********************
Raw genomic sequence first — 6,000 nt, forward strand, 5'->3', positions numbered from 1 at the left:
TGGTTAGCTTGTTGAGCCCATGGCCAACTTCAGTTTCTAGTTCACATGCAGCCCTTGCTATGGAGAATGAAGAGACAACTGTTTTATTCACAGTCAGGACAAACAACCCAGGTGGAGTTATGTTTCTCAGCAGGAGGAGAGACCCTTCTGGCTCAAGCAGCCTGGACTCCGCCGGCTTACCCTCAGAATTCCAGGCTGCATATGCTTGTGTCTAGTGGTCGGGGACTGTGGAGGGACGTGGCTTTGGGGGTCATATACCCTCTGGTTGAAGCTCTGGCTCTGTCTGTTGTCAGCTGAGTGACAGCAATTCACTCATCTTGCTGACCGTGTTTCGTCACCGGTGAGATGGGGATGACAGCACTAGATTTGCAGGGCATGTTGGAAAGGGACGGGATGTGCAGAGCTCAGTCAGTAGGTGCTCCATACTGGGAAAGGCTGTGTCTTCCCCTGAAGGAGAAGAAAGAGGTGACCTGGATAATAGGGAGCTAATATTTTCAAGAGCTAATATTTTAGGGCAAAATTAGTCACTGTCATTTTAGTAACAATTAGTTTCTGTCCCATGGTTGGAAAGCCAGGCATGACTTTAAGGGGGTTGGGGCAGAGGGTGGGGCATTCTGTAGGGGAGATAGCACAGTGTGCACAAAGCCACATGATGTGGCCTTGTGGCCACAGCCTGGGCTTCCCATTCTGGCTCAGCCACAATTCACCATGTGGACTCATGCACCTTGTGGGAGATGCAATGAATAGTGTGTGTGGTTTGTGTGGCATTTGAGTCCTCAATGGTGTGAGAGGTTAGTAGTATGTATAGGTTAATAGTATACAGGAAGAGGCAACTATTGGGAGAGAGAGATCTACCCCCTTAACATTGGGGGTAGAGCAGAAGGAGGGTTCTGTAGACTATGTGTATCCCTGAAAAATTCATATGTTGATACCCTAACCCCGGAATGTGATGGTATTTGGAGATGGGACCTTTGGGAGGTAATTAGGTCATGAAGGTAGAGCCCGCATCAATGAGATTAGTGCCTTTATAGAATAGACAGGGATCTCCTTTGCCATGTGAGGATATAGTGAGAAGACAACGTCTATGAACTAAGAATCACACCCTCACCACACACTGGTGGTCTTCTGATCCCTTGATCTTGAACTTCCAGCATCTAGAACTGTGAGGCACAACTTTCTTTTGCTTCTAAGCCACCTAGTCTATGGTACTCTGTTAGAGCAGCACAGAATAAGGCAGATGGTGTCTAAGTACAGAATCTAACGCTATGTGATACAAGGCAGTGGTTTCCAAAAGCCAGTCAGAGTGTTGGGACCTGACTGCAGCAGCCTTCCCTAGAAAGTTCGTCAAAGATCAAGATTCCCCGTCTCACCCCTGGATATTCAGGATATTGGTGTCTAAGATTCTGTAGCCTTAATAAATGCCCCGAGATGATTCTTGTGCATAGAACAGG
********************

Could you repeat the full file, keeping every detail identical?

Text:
Raw genomic sequence first — 6,000 nt, forward strand, 5'->3', positions numbered from 1 at the left:
TGGTTAGCTTGTTGAGCCCATGGCCAACTTCAGTTTCTAGTTCACATGCAGCCCTTGCTATGGAGAATGAAGAGACAACTGTTTTATTCACAGTCAGGACAAACAACCCAGGTGGAGTTATGTTTCTCAGCAGGAGGAGAGACCCTTCTGGCTCAAGCAGCCTGGACTCCGCCGGCTTACCCTCAGAATTCCAGGCTGCATATGCTTGTGTCTAGTGGTCGGGGACTGTGGAGGGACGTGGCTTTGGGGGTCATATACCCTCTGGTTGAAGCTCTGGCTCTGTCTGTTGTCAGCTGAGTGACAGCAATTCACTCATCTTGCTGACCGTGTTTCGTCACCGGTGAGATGGGGATGACAGCACTAGATTTGCAGGGCATGTTGGAAAGGGACGGGATGTGCAGAGCTCAGTCAGTAGGTGCTCCATACTGGGAAAGGCTGTGTCTTCCCCTGAAGGAGAAGAAAGAGGTGACCTGGATAATAGGGAGCTAATATTTTCAAGAGCTAATATTTTAGGGCAAAATTAGTCACTGTCATTTTAGTAACAATTAGTTTCTGTCCCATGGTTGGAAAGCCAGGCATGACTTTAAGGGGGTTGGGGCAGAGGGTGGGGCATTCTGTAGGGGAGATAGCACAGTGTGCACAAAGCCACATGATGTGGCCTTGTGGCCACAGCCTGGGCTTCCCATTCTGGCTCAGCCACAATTCACCATGTGGACTCATGCACCTTGTGGGAGATGCAATGAATAGTGTGTGTGGTTTGTGTGGCATTTGAGTCCTCAATGGTGTGAGAGGTTAGTAGTATGTATAGGTTAATAGTATACAGGAAGAGGCAACTATTGGGAGAGAGAGATCTACCCCCTTAACATTGGGGGTAGAGCAGAAGGAGGGTTCTGTAGACTATGTGTATCCCTGAAAAATTCATATGTTGATACCCTAACCCCGGAATGTGATGGTATTTGGAGATGGGACCTTTGGGAGGTAATTAGGTCATGAAGGTAGAGCCCGCATCAATGAGATTAGTGCCTTTATAGAATAGACAGGGATCTCCTTTGCCATGTGAGGATATAGTGAGAAGACAACGTCTATGAACTAAGAATCACACCCTCACCACACACTGGTGGTCTTCTGATCCCTTGATCTTGAACTTCCAGCATCTAGAACTGTGAGGCACAACTTTCTTTTGCTTCTAAGCCACCTAGTCTATGGTACTCTGTTAGAGCAGCACAGAATAAGGCAGATGGTGTCTAAGTACAGAATCTAACGCTATGTGATACAAGGCAGTGGTTTCCAAAAGCCAGTCAGAGTGTTGGGACCTGACTGCAGCAGCCTTCCCTAGAAAGTTCGTCAAAGATCAAGATTCCCCGTCTCACCCCTGGATATTCAGGATATTGGTGTCTAAGATTCTGTAGCCTTAATAAATGCCCCGAGATGATTCTTGTGCATAGAACAGG